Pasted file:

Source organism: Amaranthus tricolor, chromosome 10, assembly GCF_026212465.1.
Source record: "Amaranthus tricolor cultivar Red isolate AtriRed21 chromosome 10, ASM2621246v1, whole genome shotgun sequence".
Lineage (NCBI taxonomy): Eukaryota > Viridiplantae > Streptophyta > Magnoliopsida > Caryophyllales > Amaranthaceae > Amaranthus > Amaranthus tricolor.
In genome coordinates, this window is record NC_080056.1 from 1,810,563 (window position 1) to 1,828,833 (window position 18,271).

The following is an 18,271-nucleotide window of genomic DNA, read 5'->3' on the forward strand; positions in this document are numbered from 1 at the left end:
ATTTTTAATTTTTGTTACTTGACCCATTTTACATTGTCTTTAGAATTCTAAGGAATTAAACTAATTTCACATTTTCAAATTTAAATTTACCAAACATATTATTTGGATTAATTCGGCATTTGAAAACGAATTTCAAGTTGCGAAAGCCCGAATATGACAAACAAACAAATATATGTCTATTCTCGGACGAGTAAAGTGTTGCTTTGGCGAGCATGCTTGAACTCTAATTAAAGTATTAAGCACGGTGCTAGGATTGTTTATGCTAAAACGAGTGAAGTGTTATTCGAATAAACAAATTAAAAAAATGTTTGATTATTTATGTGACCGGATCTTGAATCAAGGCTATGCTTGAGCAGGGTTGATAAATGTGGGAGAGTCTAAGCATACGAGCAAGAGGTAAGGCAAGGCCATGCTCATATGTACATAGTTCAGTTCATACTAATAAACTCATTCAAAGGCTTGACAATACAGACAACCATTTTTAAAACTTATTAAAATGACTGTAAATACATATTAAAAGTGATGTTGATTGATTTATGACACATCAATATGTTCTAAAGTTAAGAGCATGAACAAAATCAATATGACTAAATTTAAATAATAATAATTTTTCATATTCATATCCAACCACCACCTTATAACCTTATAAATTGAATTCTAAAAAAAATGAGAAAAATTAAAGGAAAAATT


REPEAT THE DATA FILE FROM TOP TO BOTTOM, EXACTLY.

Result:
Source organism: Amaranthus tricolor, chromosome 10, assembly GCF_026212465.1.
Source record: "Amaranthus tricolor cultivar Red isolate AtriRed21 chromosome 10, ASM2621246v1, whole genome shotgun sequence".
Lineage (NCBI taxonomy): Eukaryota > Viridiplantae > Streptophyta > Magnoliopsida > Caryophyllales > Amaranthaceae > Amaranthus > Amaranthus tricolor.
In genome coordinates, this window is record NC_080056.1 from 1,810,563 (window position 1) to 1,828,833 (window position 18,271).

The following is an 18,271-nucleotide window of genomic DNA, read 5'->3' on the forward strand; positions in this document are numbered from 1 at the left end:
ATTTTTAATTTTTGTTACTTGACCCATTTTACATTGTCTTTAGAATTCTAAGGAATTAAACTAATTTCACATTTTCAAATTTAAATTTACCAAACATATTATTTGGATTAATTCGGCATTTGAAAACGAATTTCAAGTTGCGAAAGCCCGAATATGACAAACAAACAAATATATGTCTATTCTCGGACGAGTAAAGTGTTGCTTTGGCGAGCATGCTTGAACTCTAATTAAAGTATTAAGCACGGTGCTAGGATTGTTTATGCTAAAACGAGTGAAGTGTTATTCGAATAAACAAATTAAAAAAATGTTTGATTATTTATGTGACCGGATCTTGAATCAAGGCTATGCTTGAGCAGGGTTGATAAATGTGGGAGAGTCTAAGCATACGAGCAAGAGGTAAGGCAAGGCCATGCTCATATGTACATAGTTCAGTTCATACTAATAAACTCATTCAAAGGCTTGACAATACAGACAACCATTTTTAAAACTTATTAAAATGACTGTAAATACATATTAAAAGTGATGTTGATTGATTTATGACACATCAATATGTTCTAAAGTTAAGAGCATGAACAAAATCAATATGACTAAATTTAAATAATAATAATTTTTCATATTCATATCCAACCACCACCTTATAACCTTATAAATTGAATTCTAAAAAAAATGAGAAAAATTAAAGGAAAAATT